Renewed safety concerns over Total's North Sea Elgin gas leak
Renewed safety concerns have been raised about an oil and gas field which was shut down last year due to a leak.
According to a report from Reuters news agency, the operator of the Elgin field has identified concerns about the corrosive effect of chemicals on pipes.
It is further claimed by Reuters that Total has plans to close down several Elgin wells due to the safety concerns. That could be at considerable expense.
The BBC sought clarification from Total, who said it was an "old story".
The French firm had described it as a "unique event".
The report goes on to say that the concerns about corrosion have been shared with Shell, which operates the neighbouring Shearwater field and which could face similar challenges.
Reuters said Total attributed the leak to a corrosive reaction between calcium bromide used to complete the well and grease in the pipework, which under high pressure cracked the piping.
Drilling fluids, such as calcium bromide, are commonly used in other deep sea wells across the world.
Total's G4 well in the Elgin field leaked for a month and a half from March 2012, creating a huge cloud of flammable gas above the platform about 150 miles (240km) east of Aberdeen.
An air and sea exclusion zone was imposed as personnel were evacuated from the area, with the incident being described as the worst leak in the North Sea for 20 years.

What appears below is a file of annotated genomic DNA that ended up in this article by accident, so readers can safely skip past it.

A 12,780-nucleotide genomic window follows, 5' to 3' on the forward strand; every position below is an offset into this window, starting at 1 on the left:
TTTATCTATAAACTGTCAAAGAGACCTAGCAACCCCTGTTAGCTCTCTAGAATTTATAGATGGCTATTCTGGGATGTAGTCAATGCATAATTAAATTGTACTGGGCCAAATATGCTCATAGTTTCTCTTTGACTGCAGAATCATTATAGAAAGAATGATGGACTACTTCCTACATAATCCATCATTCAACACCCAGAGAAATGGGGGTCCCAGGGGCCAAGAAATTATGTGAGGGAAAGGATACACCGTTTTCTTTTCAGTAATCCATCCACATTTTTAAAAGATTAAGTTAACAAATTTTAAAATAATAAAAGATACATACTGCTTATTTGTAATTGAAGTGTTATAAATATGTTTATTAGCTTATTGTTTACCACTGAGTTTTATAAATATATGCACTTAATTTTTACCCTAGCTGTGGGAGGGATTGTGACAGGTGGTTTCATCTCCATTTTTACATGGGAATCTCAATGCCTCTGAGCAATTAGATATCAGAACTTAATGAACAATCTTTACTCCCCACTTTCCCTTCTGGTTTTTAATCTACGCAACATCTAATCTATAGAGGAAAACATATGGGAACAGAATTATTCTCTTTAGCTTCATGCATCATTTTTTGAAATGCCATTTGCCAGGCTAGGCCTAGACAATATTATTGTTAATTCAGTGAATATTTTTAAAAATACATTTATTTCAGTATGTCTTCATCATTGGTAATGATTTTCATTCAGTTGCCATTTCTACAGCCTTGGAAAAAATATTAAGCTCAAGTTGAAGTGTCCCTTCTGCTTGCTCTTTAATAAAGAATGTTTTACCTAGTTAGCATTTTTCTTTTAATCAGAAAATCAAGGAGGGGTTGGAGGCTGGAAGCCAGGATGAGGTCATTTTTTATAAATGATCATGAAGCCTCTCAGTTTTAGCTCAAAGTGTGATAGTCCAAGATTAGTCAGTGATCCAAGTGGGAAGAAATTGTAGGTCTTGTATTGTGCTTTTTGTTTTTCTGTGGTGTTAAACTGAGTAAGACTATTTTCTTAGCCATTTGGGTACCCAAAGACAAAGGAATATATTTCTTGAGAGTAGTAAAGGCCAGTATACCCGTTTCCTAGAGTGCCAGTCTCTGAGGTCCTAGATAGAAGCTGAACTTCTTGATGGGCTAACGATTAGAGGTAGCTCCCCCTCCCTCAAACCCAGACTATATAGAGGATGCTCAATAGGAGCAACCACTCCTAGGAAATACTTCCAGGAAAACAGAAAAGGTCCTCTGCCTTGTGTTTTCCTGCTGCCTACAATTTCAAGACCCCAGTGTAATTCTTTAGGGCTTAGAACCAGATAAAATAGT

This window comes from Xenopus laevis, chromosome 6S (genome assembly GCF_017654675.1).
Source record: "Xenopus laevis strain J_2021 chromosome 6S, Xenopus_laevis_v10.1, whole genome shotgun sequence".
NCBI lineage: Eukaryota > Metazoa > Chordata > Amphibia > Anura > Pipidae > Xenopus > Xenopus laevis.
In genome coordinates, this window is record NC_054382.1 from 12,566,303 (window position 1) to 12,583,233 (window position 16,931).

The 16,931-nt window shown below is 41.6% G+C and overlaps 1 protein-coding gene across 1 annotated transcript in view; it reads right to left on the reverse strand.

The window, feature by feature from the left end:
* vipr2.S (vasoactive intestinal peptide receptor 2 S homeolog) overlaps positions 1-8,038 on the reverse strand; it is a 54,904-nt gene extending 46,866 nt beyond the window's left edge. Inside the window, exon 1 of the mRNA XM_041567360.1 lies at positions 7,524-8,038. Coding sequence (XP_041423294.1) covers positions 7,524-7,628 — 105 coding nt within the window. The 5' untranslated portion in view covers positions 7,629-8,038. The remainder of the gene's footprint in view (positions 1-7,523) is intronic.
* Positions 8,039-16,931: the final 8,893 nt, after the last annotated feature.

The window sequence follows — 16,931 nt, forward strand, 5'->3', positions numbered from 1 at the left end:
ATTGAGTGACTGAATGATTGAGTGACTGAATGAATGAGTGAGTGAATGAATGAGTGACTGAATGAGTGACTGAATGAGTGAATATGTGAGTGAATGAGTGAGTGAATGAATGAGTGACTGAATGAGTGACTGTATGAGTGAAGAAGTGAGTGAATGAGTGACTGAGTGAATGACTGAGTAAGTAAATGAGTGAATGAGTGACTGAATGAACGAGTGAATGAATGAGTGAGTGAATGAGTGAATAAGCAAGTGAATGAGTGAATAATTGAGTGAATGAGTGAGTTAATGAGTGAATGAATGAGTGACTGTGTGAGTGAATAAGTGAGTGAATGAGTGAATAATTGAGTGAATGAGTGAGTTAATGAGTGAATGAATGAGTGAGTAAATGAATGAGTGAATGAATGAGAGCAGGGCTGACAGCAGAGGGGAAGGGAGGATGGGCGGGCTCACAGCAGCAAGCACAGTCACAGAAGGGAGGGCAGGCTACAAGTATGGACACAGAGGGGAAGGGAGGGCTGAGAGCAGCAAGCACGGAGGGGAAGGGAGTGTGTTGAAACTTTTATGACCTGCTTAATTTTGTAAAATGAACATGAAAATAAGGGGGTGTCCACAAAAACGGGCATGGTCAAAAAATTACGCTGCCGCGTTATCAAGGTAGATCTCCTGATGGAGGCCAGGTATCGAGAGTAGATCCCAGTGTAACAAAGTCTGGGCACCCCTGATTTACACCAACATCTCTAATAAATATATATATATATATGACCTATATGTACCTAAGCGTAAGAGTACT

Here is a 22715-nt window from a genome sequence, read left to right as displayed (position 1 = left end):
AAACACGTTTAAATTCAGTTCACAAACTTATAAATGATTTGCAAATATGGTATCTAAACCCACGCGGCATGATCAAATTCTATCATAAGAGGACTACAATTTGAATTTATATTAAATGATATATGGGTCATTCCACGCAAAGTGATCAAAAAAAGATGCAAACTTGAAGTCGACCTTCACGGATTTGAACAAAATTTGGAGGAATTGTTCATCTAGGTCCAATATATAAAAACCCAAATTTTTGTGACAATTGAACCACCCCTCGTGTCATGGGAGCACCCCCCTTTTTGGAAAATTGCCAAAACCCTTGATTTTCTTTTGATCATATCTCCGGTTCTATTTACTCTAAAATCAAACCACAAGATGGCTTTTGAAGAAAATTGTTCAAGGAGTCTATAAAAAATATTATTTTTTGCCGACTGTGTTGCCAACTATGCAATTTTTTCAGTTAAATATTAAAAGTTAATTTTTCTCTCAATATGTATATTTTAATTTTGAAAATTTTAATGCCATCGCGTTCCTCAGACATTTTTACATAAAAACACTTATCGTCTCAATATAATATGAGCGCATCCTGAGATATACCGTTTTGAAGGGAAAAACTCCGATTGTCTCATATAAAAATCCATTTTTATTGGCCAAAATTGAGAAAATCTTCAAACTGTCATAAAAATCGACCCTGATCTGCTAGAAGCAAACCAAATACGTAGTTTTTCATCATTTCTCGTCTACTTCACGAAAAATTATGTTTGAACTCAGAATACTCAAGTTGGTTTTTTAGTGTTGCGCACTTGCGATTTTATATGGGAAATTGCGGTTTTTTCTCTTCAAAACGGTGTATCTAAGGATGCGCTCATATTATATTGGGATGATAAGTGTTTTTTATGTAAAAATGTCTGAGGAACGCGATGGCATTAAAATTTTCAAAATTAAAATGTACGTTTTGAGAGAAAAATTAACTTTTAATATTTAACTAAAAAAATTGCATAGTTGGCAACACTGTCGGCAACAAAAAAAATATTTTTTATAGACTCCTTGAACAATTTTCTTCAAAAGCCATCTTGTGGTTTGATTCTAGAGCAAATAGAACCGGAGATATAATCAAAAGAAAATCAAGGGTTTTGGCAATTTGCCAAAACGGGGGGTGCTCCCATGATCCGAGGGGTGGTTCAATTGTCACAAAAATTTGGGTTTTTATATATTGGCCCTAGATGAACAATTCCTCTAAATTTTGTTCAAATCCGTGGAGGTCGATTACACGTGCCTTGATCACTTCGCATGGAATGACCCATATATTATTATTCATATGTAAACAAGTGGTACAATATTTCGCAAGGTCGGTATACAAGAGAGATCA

Some experts fear a recurrence as operators, under pressure to offset declining output from conventional reservoirs, turn to deeper, hotter and higher pressure fields.
John Downs, a chemical engineer who runs his own consultancy group, is quoted in the Reuters report as saying: "Bromide brines have been used in thousands of wells since their introduction in the 1980s.
"An extensive well repair programme may be needed if the stress corrosion cracking caused by bromide brine in Elgin is also happening elsewhere."
The North Sea is host to the highest number of high-pressure, high-temperature (HPHT) reservoirs of any mature oil and gas producing basin.
Total UK chairman Patrice de Vivies told Reuters he had co-operated particularly closely with Royal Dutch/Shell when sharing information on the causes of the leak.
He added: "With Shell we have shared even more as they have a neighbouring field, Shearwater, meaning they potentially have, perhaps, not identical, but similar problems."
Like Elgin, Shell's Shearwater field is fed by a HPHT reservoir where temperatures can reach 140C.
At peak output, Elgin and Shearwater account for more than a tenth of British gas production.
Total's own investigation into the causes of the leak remains incomplete, though the field resumed output in March, with the backing of the Health and Safety Executive (HSE).
"We hope that the laboratory will be in a position by the end of the year to reproduce the phenomenon," Mr de Vivies said.
A Total spokesman later told BBC Scotland: "This is an old story based on information that was made publicly available at the time we resumed production on Elgin in March this year - that based on new well integrity criteria we introduced following learnings from the G4 incident, we were not going to restart all the Elgin/Franklin wells that had previously been producing.
"At the same time, we outlined what we believed to be the cause(s) of the G4 incident and also said on numerous occasions that we were sharing lessons learned with the rest of the industry."
A Shell spokesperson said: "Shell is redeveloping the Fulmar reservoir from the Shearwater platform in line with UK regulatory requirements.
"We participate actively in industry knowledge-sharing, and are confident in the safety of our well designs and operations."
The HSE said there have been no reports of leaks attributed to similar types of corrosion.